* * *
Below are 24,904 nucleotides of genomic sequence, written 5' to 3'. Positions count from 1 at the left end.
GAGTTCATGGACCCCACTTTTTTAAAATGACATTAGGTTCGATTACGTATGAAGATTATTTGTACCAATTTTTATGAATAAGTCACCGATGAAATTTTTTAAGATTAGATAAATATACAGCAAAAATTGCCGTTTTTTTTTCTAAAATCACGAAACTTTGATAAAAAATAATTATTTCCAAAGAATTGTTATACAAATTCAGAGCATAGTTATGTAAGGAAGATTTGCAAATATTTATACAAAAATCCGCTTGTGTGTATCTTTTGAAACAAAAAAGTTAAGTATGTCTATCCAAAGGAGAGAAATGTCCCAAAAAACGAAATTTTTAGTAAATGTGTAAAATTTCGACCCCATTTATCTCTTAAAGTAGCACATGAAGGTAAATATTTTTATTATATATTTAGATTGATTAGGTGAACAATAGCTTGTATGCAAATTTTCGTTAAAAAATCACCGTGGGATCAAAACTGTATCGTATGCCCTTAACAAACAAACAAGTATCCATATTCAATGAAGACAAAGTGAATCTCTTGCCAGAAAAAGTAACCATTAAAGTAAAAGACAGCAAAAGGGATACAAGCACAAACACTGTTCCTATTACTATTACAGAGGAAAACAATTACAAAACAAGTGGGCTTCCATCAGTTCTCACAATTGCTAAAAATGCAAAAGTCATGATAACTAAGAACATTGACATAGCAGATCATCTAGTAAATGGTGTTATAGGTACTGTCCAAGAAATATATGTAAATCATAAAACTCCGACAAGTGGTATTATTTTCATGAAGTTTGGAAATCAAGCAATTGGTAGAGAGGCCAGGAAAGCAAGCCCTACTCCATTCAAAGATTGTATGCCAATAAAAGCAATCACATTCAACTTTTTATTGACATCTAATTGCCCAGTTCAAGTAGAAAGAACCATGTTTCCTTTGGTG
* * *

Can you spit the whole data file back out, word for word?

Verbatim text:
Below are 24,904 nucleotides of genomic sequence, written 5' to 3'. Positions count from 1 at the left end.
GAGTTCATGGACCCCACTTTTTTAAAATGACATTAGGTTCGATTACGTATGAAGATTATTTGTACCAATTTTTATGAATAAGTCACCGATGAAATTTTTTAAGATTAGATAAATATACAGCAAAAATTGCCGTTTTTTTTTCTAAAATCACGAAACTTTGATAAAAAATAATTATTTCCAAAGAATTGTTATACAAATTCAGAGCATAGTTATGTAAGGAAGATTTGCAAATATTTATACAAAAATCCGCTTGTGTGTATCTTTTGAAACAAAAAAGTTAAGTATGTCTATCCAAAGGAGAGAAATGTCCCAAAAAACGAAATTTTTAGTAAATGTGTAAAATTTCGACCCCATTTATCTCTTAAAGTAGCACATGAAGGTAAATATTTTTATTATATATTTAGATTGATTAGGTGAACAATAGCTTGTATGCAAATTTTCGTTAAAAAATCACCGTGGGATCAAAACTGTATCGTATGCCCTTAACAAACAAACAAGTATCCATATTCAATGAAGACAAAGTGAATCTCTTGCCAGAAAAAGTAACCATTAAAGTAAAAGACAGCAAAAGGGATACAAGCACAAACACTGTTCCTATTACTATTACAGAGGAAAACAATTACAAAACAAGTGGGCTTCCATCAGTTCTCACAATTGCTAAAAATGCAAAAGTCATGATAACTAAGAACATTGACATAGCAGATCATCTAGTAAATGGTGTTATAGGTACTGTCCAAGAAATATATGTAAATCATAAAACTCCGACAAGTGGTATTATTTTCATGAAGTTTGGAAATCAAGCAATTGGTAGAGAGGCCAGGAAAGCAAGCCCTACTCCATTCAAAGATTGTATGCCAATAAAAGCAATCACATTCAACTTTTTATTGACATCTAATTGCCCAGTTCAAGTAGAAAGAACCATGTTTCCTTTGGTG